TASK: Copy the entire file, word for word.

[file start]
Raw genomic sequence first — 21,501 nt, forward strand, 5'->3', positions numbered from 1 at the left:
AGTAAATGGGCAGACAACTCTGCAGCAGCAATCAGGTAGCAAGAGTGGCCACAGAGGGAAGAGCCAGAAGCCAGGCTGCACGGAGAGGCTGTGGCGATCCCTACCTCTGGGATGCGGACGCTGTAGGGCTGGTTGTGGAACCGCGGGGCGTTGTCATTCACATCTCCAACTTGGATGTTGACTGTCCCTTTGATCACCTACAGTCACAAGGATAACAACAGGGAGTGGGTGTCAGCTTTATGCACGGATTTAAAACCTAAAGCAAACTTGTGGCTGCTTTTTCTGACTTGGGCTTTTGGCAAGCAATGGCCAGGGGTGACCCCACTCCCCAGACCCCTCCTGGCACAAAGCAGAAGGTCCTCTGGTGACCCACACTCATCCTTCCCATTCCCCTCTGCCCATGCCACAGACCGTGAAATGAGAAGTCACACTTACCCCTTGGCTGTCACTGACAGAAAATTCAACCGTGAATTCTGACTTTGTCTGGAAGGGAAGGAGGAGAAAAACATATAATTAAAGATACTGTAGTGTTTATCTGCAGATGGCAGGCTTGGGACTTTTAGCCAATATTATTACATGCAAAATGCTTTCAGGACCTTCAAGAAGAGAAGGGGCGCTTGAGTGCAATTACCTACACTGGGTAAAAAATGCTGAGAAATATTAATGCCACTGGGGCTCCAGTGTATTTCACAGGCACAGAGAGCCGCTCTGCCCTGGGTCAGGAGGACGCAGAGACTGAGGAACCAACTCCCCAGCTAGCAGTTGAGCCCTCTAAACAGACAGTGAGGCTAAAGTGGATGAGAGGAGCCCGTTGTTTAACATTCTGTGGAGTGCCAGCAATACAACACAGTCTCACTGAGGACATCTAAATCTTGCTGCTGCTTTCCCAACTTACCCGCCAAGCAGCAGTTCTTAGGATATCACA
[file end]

Raw genomic sequence first — 21,501 nt, forward strand, 5'->3', positions numbered from 1 at the left:
AGTAAATGGGCAGACAACTCTGCAGCAGCAATCAGGTAGCAAGAGTGGCCACAGAGGGAAGAGCCAGAAGCCAGGCTGCACGGAGAGGCTGTGGCGATCCCTACCTCTGGGATGCGGACGCTGTAGGGCTGGTTGTGGAACCGCGGGGCGTTGTCATTCACATCTCCAACTTGGATGTTGACTGTCCCTTTGATCACCTACAGTCACAAGGATAACAACAGGGAGTGGGTGTCAGCTTTATGCACGGATTTAAAACCTAAAGCAAACTTGTGGCTGCTTTTTCTGACTTGGGCTTTTGGCAAGCAATGGCCAGGGGTGACCCCACTCCCCAGACCCCTCCTGGCACAAAGCAGAAGGTCCTCTGGTGACCCACACTCATCCTTCCCATTCCCCTCTGCCCATGCCACAGACCGTGAAATGAGAAGTCACACTTACCCCTTGGCTGTCACTGACAGAAAATTCAACCGTGAATTCTGACTTTGTCTGGAAGGGAAGGAGGAGAAAAACATATAATTAAAGATACTGTAGTGTTTATCTGCAGATGGCAGGCTTGGGACTTTTAGCCAATATTATTACATGCAAAATGCTTTCAGGACCTTCAAGAAGAGAAGGGGCGCTTGAGTGCAATTACCTACACTGGGTAAAAAATGCTGAGAAATATTAATGCCACTGGGGCTCCAGTGTATTTCACAGGCACAGAGAGCCGCTCTGCCCTGGGTCAGGAGGACGCAGAGACTGAGGAACCAACTCCCCAGCTAGCAGTTGAGCCCTCTAAACAGACAGTGAGGCTAAAGTGGATGAGAGGAGCCCGTTGTTTAACATTCTGTGGAGTGCCAGCAATACAACACAGTCTCACTGAGGACATCTAAATCTTGCTGCTGCTTTCCCAACTTACCCGCCAAGCAGCAGTTCTTAGGATATCACA